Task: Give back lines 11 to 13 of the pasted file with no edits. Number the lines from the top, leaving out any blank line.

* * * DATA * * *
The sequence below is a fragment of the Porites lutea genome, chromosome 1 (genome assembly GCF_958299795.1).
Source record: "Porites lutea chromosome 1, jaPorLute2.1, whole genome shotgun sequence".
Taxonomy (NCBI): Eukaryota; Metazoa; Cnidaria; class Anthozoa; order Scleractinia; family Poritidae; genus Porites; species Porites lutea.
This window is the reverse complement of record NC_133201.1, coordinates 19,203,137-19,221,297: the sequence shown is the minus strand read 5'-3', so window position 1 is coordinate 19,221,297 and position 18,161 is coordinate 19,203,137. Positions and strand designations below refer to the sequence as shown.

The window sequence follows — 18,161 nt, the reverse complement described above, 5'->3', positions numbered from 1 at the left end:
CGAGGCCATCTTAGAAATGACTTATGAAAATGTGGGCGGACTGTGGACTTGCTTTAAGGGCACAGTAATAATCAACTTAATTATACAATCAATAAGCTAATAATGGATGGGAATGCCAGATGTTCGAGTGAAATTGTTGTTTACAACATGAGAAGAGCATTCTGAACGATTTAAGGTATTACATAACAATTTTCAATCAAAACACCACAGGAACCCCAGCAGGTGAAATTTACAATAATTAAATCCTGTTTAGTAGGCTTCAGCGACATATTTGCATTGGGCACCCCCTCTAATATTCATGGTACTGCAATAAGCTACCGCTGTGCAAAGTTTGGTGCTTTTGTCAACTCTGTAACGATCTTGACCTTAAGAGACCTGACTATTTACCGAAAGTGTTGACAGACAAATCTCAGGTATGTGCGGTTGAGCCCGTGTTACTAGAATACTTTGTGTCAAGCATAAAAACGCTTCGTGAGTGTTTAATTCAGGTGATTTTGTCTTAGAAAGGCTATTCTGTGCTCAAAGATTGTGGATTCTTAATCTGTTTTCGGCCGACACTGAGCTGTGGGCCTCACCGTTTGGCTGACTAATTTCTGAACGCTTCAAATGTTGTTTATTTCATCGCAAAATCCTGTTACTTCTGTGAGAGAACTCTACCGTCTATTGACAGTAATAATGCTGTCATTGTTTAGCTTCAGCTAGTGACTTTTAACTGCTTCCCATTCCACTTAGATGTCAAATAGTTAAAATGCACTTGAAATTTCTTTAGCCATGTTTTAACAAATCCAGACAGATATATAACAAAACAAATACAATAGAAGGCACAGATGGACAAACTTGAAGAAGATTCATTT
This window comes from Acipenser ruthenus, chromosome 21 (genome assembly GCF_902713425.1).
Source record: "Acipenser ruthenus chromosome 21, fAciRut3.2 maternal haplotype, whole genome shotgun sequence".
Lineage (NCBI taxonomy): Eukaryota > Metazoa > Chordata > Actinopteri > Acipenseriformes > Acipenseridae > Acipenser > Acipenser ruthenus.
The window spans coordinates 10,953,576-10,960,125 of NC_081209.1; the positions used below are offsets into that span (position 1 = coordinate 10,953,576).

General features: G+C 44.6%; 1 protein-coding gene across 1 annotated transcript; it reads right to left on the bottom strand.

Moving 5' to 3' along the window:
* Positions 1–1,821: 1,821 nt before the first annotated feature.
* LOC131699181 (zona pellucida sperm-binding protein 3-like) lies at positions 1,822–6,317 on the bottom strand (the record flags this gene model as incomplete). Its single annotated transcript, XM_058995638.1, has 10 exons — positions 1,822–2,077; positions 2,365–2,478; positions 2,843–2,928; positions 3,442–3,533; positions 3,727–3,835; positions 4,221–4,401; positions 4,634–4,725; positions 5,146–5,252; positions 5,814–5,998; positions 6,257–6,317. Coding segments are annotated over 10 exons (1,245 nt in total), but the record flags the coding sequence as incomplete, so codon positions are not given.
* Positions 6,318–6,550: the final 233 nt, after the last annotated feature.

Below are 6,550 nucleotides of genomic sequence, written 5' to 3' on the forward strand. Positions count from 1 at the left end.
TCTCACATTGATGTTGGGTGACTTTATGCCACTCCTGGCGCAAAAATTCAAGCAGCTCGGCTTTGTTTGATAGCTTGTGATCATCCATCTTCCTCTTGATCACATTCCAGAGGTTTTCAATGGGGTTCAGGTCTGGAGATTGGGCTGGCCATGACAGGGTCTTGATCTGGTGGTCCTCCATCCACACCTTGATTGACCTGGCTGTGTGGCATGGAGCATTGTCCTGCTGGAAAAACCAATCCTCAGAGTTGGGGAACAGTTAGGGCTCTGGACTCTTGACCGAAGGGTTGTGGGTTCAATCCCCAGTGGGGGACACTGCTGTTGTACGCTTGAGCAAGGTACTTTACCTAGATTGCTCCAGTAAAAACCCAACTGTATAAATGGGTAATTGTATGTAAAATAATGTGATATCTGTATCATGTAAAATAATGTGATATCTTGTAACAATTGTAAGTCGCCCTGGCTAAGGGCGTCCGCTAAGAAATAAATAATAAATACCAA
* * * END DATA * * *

General features: G+C 44.6%; 1 protein-coding gene across 1 annotated transcript; it reads right to left on the bottom strand.

Moving 5' to 3' along the window:
* Positions 1–1,821: 1,821 nt before the first annotated feature.